That's what I make of it: You have addressed the teacher as "du" in writing, you probably did it for the first time, and the teacher could either reject this too personal and friendly approach or accept it. By saying "sagen wir du", properly, "sagen wir 'du' zueinander", she accepted it: okay, let's communicate on this personal level. She goes on to use "du" in her mail. I assume that you are not a 15-year-old at school but a grown-up student. This would change my interpretation of your teacher's reply, so if I'm mistaken, please make this clear. I guess that you're a college student and older than 18.
In German, the "default value" for talking to each other among grown-ups is "Sie". This is particularly true when hierarchies are involved auch as between boss and employee, teacher and student. This distinction between a formal and respectful form of address and a personal level among friends is present in many languages, French or Spanish among them, but is not observed in English, where "you" is the uniform way of addressing each other.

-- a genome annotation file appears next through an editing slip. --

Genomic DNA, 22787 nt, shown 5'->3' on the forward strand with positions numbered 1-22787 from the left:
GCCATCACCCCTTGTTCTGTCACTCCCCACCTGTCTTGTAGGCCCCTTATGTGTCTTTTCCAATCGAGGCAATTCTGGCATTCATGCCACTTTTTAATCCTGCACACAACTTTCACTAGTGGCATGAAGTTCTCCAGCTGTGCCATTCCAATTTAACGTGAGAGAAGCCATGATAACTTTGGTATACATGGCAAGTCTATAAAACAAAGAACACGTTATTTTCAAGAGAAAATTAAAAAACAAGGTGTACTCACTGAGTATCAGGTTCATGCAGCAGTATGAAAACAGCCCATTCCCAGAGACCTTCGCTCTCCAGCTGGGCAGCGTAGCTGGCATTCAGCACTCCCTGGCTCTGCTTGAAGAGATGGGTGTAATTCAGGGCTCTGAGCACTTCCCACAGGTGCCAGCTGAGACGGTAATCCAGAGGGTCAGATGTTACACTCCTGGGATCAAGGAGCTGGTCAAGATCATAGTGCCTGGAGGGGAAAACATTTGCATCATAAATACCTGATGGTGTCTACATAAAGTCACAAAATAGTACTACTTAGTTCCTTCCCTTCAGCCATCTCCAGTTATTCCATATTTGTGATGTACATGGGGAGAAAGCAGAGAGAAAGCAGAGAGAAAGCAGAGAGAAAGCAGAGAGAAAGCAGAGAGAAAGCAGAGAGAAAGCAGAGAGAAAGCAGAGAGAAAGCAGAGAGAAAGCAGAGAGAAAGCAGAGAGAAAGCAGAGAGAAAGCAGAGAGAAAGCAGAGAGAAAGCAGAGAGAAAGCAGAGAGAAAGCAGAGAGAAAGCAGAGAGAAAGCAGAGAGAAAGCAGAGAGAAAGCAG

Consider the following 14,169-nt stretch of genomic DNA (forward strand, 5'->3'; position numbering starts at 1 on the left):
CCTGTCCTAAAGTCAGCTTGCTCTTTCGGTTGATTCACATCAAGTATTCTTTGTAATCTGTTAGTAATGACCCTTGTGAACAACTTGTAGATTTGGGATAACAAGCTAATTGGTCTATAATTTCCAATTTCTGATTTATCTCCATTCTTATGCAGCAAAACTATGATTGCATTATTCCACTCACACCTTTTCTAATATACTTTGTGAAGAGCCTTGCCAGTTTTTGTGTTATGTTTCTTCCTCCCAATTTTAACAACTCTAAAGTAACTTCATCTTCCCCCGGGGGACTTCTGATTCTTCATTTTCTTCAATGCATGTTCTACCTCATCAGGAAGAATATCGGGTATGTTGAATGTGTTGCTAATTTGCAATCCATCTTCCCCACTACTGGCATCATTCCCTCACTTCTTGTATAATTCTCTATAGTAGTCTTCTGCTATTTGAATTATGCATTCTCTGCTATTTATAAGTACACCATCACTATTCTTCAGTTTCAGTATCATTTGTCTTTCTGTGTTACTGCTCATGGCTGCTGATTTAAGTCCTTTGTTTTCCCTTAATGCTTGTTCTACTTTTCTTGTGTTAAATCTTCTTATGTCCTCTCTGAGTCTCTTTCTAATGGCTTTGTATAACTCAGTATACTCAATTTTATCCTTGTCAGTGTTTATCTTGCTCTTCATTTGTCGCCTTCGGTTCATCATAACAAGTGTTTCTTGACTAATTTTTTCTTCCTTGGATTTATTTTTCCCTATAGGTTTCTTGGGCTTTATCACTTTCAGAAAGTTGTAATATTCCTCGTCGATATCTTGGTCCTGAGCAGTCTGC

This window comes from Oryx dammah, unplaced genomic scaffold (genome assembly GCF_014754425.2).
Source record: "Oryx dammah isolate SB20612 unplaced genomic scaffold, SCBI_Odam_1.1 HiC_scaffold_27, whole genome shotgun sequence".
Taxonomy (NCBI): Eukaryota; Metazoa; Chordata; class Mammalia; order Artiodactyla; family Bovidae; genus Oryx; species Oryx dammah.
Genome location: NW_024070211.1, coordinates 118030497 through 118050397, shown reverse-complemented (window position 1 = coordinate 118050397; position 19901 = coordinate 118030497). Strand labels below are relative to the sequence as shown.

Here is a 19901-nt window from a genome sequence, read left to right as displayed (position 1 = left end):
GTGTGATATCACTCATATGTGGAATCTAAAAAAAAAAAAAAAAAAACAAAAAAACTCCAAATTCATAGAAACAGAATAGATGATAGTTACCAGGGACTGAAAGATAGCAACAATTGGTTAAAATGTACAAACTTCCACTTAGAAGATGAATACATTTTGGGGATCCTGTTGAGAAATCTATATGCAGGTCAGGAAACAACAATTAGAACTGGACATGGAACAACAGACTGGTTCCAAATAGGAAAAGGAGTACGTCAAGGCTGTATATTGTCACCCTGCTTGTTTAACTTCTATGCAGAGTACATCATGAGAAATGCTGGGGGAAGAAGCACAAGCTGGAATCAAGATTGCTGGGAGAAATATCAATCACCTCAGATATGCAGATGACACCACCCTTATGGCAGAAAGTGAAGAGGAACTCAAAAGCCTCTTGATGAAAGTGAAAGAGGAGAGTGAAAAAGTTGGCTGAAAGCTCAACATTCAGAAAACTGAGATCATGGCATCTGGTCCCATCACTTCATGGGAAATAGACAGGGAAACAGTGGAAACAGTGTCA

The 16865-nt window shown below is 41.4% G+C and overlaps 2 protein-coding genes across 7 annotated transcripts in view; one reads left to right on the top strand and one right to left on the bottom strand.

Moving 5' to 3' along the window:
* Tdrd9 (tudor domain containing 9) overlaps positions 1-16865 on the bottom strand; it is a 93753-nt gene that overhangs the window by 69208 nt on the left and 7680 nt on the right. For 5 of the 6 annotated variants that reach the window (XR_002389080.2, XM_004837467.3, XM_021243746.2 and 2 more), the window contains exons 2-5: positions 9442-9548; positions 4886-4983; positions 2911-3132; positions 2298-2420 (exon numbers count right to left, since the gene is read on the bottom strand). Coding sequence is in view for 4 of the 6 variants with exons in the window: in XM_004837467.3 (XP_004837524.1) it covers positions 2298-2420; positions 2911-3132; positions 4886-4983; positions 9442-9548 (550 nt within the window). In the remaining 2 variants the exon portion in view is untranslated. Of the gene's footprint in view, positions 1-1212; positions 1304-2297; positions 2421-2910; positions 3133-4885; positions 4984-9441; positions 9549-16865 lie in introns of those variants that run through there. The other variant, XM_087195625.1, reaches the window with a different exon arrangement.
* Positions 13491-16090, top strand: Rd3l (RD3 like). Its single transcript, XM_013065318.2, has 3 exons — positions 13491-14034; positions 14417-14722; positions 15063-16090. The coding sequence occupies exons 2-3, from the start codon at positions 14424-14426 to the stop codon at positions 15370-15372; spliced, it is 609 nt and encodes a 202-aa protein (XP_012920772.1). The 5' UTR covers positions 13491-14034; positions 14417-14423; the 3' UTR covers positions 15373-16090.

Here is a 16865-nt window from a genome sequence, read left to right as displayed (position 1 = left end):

In languages in which a formal and a personal way of addressing each other exist it is usually up to the older person or the person higher in hierarchy to decide if communications should be continued on a more friendly level.
In this case, it seems, you have addressed your teacher in the "du"-mode without having been offered this "step-down-in-formality". Apparently, she didn't take offence. Probably recognizing that your approach was not a conscious attempt at establishing a familiarity that was not per se warranted by your relationship, she chose the more relaxed approach of accepting your "du" and addressing you as "du" as well. But she had to reserve her right, as the one higher in hierarchy, to accept or reject your proposal. That's why she started her mail with "Sagen wir du". It means: Let's determine the level of our communications. You're a student and I would have expected you to address me as "Sie". You call me "du" in what you write, and I don't take exception to it, so let's stick to this (because I like you and would like to be friends with you, or, simply, because I can't get these subtleties into your heads).
Does this make it any clearer?
P.S.: Yes, there are errors in your letter, but they sound charming. It's perfectly clear what you mean even if there are some hazards of German grammar you couldn't successfully avoid.